Fool Me Once by Catherine Bybee

About the book:

Cynical divorce attorney Lori Cumberland lives by one motto: Love is grand, but divorce is a hundred grand. With one failed marriage under her own personal belt, Lori had fallen hard and early—and it isn’t something she plans on repeating. She’s content focusing on the temporary marriages of her rich and famous clients. When she joins some of her recent divorcées on a celebratory cruise, her only vow is fun, sun, and new friends. But Lori finds herself tempted by a jury of one.

For Reed Barlow, falling into the world of private investigation was easy. He knows the law and knows how to avoid breaking it—all while doing his job. His rule to live by? No emotion, no involvement…until Lori. His charming smile and cocky attitude distracts Lori and lowers her guard, which is exactly what Reed desires.

But what appears as a one-time-only flirtation may be a plot orchestrated by Reed. As he’s taking his investigation to a dangerous level, it’s Lori who could end up in jeopardy. Reed has only one shot for Lori to grant him a second chance. But if he comes clean with her, he blows his cover. And that just might cost him the opportunity for an alliance of family…and of love.

 

Book Review

It’s easy to forget why authors like Catherine Bybee frequent the best sellers lists. I didn’t want to love this book. About a third of the way through it, I’d made up my mind. This world of decadence and indulgences weren’t relatable to me, and I wasn’t sure I wanted them to be. The very idea of arranged marriages smacked against the sanctity of the institution that I believed in.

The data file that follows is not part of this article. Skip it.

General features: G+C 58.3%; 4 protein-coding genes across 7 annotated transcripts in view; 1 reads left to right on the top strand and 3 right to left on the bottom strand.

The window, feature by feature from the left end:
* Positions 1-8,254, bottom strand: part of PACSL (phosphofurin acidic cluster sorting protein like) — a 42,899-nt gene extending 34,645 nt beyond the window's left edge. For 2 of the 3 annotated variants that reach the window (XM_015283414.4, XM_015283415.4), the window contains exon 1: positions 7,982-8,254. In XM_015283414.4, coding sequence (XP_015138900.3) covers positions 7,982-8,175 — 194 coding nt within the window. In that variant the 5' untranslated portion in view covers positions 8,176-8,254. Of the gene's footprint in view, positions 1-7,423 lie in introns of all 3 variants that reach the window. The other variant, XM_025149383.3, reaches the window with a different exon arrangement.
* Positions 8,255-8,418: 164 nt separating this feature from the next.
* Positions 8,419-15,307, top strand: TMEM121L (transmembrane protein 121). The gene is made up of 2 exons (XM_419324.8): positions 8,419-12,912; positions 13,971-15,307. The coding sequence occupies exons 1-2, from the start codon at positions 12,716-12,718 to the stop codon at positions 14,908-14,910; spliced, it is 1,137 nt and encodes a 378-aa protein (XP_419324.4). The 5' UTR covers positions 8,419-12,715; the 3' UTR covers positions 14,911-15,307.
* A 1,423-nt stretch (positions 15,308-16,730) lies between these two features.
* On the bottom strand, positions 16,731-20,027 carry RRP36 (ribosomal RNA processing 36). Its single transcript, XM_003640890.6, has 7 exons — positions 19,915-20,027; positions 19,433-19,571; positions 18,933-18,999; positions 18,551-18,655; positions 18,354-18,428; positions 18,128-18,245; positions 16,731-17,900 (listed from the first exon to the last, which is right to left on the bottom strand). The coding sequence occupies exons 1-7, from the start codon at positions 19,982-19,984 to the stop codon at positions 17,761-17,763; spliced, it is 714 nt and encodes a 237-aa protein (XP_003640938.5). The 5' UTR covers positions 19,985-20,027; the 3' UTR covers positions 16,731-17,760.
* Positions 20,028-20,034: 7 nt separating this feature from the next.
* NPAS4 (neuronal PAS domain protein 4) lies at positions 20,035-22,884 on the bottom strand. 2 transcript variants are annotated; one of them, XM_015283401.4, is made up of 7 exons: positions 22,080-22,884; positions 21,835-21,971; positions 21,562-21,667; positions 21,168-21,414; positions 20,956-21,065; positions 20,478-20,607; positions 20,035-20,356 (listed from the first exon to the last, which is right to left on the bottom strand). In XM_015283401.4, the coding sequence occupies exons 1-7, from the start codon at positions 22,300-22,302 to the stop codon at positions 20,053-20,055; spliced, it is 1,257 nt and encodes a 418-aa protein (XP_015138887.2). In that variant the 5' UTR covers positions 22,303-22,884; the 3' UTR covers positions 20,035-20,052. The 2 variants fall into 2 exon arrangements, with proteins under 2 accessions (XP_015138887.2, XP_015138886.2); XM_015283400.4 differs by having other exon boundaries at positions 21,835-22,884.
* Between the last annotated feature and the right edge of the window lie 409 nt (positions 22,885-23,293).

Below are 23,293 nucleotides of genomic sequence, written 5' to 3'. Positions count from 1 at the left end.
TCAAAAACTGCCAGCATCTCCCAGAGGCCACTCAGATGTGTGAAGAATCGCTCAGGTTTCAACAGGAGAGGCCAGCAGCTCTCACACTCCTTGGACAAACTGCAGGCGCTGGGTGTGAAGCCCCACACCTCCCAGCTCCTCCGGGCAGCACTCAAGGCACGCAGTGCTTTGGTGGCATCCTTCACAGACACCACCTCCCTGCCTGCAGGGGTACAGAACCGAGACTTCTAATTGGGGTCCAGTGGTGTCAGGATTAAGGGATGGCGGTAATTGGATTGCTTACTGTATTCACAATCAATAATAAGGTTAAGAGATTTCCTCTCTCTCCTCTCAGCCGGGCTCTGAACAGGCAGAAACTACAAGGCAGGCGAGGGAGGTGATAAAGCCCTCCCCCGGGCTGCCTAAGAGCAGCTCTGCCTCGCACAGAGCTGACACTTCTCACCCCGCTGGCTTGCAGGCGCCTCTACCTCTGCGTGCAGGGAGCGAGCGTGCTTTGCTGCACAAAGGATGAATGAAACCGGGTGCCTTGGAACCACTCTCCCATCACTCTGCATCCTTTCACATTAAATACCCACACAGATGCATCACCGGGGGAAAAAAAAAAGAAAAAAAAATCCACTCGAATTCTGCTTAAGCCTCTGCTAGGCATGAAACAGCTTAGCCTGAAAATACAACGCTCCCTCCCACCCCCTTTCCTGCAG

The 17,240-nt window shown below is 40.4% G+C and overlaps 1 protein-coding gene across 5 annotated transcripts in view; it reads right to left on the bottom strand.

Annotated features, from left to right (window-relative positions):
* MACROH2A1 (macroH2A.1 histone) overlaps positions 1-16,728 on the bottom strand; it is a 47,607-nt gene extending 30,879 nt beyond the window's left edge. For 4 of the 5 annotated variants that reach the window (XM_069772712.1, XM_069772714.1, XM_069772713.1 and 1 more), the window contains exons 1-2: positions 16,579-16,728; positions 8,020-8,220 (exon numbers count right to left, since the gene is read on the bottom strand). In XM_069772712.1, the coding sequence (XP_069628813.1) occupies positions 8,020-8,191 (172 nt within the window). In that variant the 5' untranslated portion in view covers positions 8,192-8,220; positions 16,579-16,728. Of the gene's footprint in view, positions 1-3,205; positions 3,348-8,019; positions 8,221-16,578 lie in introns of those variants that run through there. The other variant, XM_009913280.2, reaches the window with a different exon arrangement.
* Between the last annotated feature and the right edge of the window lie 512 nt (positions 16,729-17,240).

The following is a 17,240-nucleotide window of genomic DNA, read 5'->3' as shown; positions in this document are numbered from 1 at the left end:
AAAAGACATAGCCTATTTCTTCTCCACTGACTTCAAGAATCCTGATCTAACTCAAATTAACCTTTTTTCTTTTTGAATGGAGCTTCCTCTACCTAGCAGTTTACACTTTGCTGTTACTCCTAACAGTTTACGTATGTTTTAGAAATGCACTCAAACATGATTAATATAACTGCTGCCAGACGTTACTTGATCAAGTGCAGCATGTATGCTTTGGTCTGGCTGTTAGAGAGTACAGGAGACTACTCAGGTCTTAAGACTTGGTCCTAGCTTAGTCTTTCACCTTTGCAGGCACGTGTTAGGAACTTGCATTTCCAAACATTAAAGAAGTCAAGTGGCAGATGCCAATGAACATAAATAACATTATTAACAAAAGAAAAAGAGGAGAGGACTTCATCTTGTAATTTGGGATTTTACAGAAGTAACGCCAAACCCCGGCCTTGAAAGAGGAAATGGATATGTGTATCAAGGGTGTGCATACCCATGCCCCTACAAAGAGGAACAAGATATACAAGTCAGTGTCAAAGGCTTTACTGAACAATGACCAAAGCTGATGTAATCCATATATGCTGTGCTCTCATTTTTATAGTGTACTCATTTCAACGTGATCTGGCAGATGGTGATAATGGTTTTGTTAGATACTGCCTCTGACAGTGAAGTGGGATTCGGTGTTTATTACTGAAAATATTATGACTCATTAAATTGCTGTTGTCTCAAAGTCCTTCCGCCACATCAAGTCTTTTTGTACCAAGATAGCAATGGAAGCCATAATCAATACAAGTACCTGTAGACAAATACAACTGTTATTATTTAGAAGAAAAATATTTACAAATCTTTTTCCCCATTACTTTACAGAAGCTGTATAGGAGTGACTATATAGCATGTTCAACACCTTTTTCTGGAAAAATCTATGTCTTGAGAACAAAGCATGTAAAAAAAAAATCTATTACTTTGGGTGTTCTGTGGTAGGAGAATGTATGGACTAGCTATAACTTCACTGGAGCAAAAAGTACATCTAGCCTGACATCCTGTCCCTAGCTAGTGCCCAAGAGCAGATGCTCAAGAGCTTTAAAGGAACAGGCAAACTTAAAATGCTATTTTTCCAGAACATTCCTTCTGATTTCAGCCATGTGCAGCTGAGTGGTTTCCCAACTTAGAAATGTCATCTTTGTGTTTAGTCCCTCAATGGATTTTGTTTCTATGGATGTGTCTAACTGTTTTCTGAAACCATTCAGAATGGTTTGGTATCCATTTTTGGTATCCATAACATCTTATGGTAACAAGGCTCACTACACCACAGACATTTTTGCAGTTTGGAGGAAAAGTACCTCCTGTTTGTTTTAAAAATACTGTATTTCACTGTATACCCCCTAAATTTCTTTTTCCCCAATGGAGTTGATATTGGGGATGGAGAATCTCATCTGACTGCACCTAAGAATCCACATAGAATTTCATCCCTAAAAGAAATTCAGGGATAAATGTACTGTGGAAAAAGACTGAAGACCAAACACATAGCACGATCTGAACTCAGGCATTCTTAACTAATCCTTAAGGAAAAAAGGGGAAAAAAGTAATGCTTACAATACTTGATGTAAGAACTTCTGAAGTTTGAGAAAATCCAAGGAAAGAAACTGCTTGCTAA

Then I fell in love. Lori’s need to protect her friends chipped away at my pre-conceived notions. While I still can’t relate to the choices that the women in this book made, I was able to relate to the friendship. The First Wives series is a spin off of another series that I haven’t read yet, but I am excited to do so now. When I grow up, I want a friend like Lori.

That being said, for the first half of the book, the lead male, Reed, made me think violent thoughts. While I believe in a redeemable hero just as much as the next girl, his dishonesty drove me to distraction. I’d just about given up on him, and applauded Lori’s resolve, when he had a frank conversation with his sister that changed my perception. His personal growth journey changed how I felt about him. By the end, I was satisfied that he was good enough for my girl, Lori.

For the emotional trek this book took me on, I would recommend this book to anyone who enjoys reading about the indulgences of the rich and famous, as well as those who want to explore friendships between strong women.

 

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